Friday, July 13, 2012

Helpful Shit: Getting to the City (and beyond)

I'm amazed at the amount of stuff I now treat as common enough knowledge in my life that I simply did not know upon arrival.

Like that the main station of Kobe is Sannomiya station, not Kobe station, although there IS a Kobe station, it probably isn't where you want to get off the train (unless you're going to Motomachi I guess)...

And I've gotten to a place in my life where I just kind of know how to get to the helpful information I want to use by either google searching key words in Japanese or linking through a series of steps that are natural to me. But it's high time I gathered these transportation links into one place for easier access (both for my own benefit, and anyone preparing to or continuing to live in Shiso).

Searching up directions to Shiso on a google map will give you some alarming results, based mostly on our lack of trains. It'll say something like, train as far as Shingu, then walk forever to get to Shiso.

But around here, the word to know is Shinki Bus, and that sucker will get you most places that you need to go. Unfortunately, their website is still Japanese only, but if you can operate in Japanese (or make your way though a google translate version), you are good to go.

Most especially the navi feature, which like hyperdia does for trains, allows you to put in your departure and arrival locations to search bus times. It'll give you several of the upcoming buses as well as the cost of travel. I have used this basically just to figure out bus times from Himeji to Yamasaki and back, but I'm sure it can be even more useful than that so long as you know the name of the bus stops you want to use. This is a local bus so it doesn't have luggage space underneath like the highway buses do.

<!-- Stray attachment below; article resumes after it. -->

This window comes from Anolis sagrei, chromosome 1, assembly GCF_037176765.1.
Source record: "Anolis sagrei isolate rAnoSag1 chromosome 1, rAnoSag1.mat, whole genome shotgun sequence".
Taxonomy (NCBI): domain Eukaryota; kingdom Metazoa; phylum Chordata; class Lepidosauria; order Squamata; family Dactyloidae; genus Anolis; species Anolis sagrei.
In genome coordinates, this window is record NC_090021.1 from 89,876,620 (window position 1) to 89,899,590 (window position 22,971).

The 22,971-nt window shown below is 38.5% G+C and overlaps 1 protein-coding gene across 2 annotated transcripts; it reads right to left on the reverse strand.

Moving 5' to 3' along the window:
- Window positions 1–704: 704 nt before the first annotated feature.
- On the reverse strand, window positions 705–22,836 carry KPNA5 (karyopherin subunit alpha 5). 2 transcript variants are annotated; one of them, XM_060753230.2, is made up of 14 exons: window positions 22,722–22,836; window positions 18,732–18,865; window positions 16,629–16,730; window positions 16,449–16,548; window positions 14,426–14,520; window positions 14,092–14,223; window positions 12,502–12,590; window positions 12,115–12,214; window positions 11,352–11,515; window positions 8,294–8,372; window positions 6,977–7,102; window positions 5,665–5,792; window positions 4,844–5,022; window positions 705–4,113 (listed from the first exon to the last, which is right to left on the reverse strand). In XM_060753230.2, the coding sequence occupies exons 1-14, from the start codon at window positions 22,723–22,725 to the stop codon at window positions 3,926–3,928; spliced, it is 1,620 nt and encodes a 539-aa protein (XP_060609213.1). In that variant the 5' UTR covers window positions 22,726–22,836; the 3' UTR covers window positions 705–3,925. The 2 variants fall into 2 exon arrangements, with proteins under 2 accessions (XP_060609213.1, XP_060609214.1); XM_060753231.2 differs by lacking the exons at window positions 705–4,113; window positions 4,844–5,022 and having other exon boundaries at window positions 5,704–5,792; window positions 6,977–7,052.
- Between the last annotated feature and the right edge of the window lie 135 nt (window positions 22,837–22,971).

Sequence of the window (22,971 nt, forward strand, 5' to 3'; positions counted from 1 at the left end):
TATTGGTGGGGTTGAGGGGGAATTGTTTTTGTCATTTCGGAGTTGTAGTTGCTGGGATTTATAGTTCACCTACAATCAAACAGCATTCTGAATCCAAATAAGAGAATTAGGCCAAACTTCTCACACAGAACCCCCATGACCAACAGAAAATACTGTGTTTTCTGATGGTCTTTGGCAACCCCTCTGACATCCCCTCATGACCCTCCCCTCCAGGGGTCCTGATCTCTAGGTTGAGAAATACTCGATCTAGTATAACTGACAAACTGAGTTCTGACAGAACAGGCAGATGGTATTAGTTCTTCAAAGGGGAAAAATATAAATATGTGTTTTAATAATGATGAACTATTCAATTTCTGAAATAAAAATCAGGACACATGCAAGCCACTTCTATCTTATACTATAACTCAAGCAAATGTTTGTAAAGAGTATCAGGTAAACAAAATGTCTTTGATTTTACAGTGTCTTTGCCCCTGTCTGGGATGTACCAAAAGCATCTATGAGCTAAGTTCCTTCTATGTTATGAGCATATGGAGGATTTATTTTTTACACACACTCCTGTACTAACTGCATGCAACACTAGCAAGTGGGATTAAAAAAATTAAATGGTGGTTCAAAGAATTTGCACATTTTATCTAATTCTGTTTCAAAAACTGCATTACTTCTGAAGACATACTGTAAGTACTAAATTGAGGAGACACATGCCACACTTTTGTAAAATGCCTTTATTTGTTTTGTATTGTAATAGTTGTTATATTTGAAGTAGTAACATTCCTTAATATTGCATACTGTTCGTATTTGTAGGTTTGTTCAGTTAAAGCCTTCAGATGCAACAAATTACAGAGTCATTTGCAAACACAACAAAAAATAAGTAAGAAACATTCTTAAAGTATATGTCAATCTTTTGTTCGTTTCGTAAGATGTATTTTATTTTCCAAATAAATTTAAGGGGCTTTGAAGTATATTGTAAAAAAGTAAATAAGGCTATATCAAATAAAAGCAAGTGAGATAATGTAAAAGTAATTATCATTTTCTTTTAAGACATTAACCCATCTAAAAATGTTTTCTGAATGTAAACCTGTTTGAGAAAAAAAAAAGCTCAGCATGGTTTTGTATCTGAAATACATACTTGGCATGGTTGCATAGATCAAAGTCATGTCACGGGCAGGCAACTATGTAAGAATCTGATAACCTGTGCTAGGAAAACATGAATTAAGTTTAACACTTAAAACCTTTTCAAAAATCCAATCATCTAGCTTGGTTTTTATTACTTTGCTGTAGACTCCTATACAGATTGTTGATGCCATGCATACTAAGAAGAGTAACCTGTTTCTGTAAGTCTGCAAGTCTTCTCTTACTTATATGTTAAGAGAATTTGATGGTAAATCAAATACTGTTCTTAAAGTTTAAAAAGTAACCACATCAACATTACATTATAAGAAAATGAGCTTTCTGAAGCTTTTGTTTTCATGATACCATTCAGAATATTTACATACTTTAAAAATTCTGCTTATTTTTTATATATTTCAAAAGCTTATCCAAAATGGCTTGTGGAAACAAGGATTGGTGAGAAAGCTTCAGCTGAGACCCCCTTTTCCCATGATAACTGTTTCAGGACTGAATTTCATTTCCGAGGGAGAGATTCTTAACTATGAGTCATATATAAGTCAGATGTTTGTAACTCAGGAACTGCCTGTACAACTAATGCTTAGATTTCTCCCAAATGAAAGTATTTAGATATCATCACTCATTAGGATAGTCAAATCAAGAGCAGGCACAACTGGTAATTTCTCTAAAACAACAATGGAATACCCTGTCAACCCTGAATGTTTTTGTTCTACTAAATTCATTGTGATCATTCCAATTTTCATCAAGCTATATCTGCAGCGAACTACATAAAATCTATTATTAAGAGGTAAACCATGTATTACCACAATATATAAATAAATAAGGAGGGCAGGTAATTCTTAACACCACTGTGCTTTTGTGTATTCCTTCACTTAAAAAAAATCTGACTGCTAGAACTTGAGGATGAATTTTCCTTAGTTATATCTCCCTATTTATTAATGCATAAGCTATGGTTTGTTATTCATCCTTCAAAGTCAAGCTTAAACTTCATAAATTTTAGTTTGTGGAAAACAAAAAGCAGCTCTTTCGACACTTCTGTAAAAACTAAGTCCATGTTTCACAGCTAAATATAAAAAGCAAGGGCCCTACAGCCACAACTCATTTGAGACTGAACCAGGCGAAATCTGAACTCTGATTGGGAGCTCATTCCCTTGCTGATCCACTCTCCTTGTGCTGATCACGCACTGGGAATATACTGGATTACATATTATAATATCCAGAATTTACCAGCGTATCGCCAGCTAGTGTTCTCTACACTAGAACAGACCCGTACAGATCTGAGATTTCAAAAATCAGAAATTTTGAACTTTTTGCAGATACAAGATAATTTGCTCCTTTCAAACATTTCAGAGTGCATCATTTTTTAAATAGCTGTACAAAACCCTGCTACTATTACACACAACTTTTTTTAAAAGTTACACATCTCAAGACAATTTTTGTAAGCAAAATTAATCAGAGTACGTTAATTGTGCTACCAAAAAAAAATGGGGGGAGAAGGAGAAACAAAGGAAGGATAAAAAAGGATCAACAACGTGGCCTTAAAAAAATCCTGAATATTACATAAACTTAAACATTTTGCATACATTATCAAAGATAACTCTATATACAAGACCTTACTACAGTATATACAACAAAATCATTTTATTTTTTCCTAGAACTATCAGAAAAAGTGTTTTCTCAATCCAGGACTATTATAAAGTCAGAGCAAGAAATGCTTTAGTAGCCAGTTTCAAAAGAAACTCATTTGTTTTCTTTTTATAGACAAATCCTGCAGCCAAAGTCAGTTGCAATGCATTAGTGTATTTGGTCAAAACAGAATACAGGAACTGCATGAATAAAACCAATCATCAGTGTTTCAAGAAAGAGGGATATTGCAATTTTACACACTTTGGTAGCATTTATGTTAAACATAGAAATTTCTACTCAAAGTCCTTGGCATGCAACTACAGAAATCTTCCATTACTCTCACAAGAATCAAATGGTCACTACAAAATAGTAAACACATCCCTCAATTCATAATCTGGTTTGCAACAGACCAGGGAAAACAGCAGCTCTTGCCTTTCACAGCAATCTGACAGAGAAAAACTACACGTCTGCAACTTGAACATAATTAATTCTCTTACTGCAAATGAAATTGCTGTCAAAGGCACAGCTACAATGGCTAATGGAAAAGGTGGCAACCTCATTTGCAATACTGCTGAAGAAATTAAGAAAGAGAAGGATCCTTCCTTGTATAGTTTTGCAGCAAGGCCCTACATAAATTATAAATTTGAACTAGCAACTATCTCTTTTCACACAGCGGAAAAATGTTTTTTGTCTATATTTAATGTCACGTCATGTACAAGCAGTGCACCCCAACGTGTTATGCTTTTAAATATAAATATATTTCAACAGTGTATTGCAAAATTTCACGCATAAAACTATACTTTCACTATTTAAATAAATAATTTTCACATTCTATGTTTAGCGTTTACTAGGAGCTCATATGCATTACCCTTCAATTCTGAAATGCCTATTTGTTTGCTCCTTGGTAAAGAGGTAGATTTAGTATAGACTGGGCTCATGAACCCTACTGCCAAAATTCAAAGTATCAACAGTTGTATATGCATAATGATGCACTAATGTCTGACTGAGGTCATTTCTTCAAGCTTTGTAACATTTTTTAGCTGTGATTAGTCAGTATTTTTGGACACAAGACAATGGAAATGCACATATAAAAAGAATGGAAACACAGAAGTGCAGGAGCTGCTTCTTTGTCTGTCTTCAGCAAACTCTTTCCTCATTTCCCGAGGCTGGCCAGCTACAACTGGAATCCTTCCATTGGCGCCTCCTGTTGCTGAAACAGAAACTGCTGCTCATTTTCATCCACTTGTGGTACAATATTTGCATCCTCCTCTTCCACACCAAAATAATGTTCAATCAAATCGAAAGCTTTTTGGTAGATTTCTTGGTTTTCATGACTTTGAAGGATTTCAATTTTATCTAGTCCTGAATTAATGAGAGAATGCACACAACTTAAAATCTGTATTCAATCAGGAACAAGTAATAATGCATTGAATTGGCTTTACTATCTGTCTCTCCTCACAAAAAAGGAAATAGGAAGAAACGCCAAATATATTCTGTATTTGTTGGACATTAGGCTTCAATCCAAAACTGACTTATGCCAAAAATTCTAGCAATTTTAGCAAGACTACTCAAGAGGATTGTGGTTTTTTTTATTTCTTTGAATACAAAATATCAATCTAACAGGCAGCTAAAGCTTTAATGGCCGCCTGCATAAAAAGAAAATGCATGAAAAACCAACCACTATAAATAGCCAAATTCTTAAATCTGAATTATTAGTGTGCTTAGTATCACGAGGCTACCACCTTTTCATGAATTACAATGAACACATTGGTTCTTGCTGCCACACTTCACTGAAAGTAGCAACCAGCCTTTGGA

Then, there are the highway buses, most often used by me being the Osaka and Kyoto buses. The line goes from Tsuyama to Osaka and Kyoto but their uses are different.

The Osaka bus is way more frequent any way easier to use. It goes by almost every half hour or so, and to get on you just.. get on. Take a little ticket showing that you got on at stop like 9 or so, and keep it til you get to the end. The bus terminates at Osaka station, but pro tip if you are going down to Namba or Shinsaibashi areas, it's easier and a tiny bit cheaper (not enough to really matter.. the best thing about doing it this way is more the avoiding of the massive entity that is Osaka Station City) to get off at Shin-Osaka rather than Osaka Station and take the red line subway downtown.  On this bus it usually takes about two hours to get to Osaka.

The Kyoto bus only runs four times a day in each direction, and you have to buy the tickets in advance (I've gotten away without doing so, but it always seemed like a big deal to the driver). The easiest way I've found to do this is to roll up to Lawson and use the machine, because reserving online and then paying for them seemed to be a bitch. If you do this, though, you have to select the bus line first, so make sure you say you are going from Tsuyama (which is in the Chugoku region, not Kansai!) to Kyoto first, then later you can specify that you are getting on the bus in Yamasaki. The machines can be a little confusing and I mostly navigate it as I go each time on sight.